energy saving

The U.S. Department of Energy (DOE) has released analysis findings for markets where light-emitting diodes (LEDs) compete with traditional lighting sources (e.g., incandescent and fluorescent). The January 2011 report provides estimates of current energy savings, plus potential savings if these markets switched to LEDs overnight.

DOE analyzed the following markets:

  1. Four general-illumination applications
    1. PAR, BR, and R replacement lamps;
    2. MR16 replacement lamps;
    3. 2-foot by 2-foot troffer fixtures; and
    4. general service A-type replacement lamps
    5. Four outdoor applications
      1. roadway,
      2. parking,
      3. area and flood, and
      4. residential
      5. Four applications for consumer electronic displays
        1. televisions,
        2. laptops,
        3. monitors, and
        4. mobile handsets.

LEDs in these markets saved approximately 3.9 terawatt-hours in 2010, equivalent to the electricity needed to power more than a quarter-million average U.S. households.

If these markets switched to LEDs overnight, the energy savings would be the equivalent of taking 21 million residential households off the grid based on 2010 performance level.

If LED replacements within each market improve according to DOE’s predictions for 2020, the energy savings would be equivalent to taking nearly 32 million households off the grid.

To download a PDF of the report, go to

Ht: Jim Brodrick,


California passes a new law that takes effect January 1, 2011 requiring improved energy efficiency in all light bulbs in the State.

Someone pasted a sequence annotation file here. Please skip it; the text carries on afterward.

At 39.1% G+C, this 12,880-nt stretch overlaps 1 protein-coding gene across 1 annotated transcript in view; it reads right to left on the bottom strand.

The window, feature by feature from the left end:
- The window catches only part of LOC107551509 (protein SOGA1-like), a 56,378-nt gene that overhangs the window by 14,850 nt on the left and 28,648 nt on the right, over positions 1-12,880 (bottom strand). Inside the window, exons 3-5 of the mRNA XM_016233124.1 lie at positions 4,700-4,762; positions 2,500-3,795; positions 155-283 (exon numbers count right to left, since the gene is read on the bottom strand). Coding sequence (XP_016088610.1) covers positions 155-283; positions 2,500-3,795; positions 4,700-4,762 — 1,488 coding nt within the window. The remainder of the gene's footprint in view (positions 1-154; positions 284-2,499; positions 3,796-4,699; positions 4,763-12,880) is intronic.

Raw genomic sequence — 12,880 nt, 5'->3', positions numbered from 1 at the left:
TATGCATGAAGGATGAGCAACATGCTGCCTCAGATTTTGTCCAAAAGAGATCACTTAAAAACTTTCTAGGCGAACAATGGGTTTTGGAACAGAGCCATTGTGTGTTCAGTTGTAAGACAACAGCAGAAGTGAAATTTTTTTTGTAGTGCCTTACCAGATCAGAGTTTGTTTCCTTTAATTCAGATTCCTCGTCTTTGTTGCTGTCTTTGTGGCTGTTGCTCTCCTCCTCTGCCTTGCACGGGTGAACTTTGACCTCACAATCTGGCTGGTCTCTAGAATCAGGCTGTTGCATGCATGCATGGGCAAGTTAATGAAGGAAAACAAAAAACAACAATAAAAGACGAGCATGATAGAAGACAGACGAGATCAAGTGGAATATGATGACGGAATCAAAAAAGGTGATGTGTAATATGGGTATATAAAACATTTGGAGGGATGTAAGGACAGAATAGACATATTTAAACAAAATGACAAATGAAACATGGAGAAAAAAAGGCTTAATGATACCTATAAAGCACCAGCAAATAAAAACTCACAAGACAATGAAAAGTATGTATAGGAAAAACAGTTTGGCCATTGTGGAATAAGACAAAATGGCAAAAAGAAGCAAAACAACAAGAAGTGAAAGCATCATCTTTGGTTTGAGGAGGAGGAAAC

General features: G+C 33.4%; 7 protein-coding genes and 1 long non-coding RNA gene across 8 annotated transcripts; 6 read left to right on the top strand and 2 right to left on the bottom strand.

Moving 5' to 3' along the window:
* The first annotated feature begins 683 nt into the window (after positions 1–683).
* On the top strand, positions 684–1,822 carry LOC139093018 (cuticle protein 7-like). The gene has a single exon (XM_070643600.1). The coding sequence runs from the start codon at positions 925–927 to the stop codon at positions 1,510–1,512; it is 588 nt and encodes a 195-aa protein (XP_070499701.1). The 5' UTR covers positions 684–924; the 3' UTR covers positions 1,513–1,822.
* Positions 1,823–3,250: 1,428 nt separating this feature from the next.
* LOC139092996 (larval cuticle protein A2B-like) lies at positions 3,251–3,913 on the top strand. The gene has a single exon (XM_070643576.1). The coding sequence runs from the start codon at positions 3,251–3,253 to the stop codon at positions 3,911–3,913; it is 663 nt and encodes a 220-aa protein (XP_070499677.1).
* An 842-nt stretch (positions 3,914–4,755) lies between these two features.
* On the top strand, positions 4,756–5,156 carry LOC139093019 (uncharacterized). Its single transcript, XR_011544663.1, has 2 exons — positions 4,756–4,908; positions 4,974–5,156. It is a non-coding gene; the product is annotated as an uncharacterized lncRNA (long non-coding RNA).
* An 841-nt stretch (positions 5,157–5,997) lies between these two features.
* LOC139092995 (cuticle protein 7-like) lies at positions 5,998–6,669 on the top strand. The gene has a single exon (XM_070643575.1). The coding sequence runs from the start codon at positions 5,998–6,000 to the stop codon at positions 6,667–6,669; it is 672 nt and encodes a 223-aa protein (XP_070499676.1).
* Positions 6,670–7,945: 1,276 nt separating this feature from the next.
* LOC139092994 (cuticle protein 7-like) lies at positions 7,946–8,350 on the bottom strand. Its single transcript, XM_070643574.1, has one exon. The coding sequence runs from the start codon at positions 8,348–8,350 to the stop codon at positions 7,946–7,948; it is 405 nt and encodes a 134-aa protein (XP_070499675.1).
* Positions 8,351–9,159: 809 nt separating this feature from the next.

California consumers also will save money buying LED lighting. has the best in energy efficient LED lights and now there is much more reason than ever before to change your lighting to LEDs.

A new federal law will start saving consumers money by improving the energy efficiency standard for incandescent light bulbs sold in California on or after January 1, 2011.

The standard – Energy Independence and Security Act of 2007 (EISA) – will save California consumers money with new bulbs that offer the same amount of light while using less power. Passed by Congress and signed by President George W. Bush, EISA created new energy efficiency standards for light bulbs. The law is designed to reduce energy use and associated pollution and make the United States less dependent on foreign sources of energy. While the country will adopt this standard on January 1, 2012, California was given authority to implement the national standards one year earlier to avoid the sale of 10.5 million inefficient 100-watt bulbs in 2011 which would cost consumers $35.6 million in higher electricity bills*.

Reducing energy use in California also results in improved environmental quality by avoiding the construction of new power plants and air pollution from burning fossil fuels.

The standard in California states that a 100-watt bulb manufactured on or after January 1, 2011 must use 28 percent less energy (i.e. a 100-watt bulb may not use more than 72 watts). The new 72-watt replacement bulb will provide the same amount of light (i.e. lumens), use less power, and cost less to operate.

New lighting technology has become more efficient than old-fashioned incandescent bulbs. Approximately 90% of the electricity used by traditional incandescent bulbs is wasted as heat instead of visible light. Replacing traditional incandescent light bulbs with more efficient halogen, compact fluorescent bulbs (CFL) or light-emitting diode (LED) bulbs will save consumers money while still offering same amount of light.

The new standard is technology neutral and allows consumers to choose among a variety of high-performance products for their replacement lighting. Additionally, it does not affect the existing supply of incandescent light bulbs stocked in retail stores or incandescent light bulbs already in use.

This standard builds on the California Energy Commission’s long and successful reputation of saving consumers money though energy efficiency standards. Since 1978, California’s appliance and building efficiency standards have saved more than $56 billion in electricity and natural gas costs.

For more information and Frequently Asked Questions, please go to: or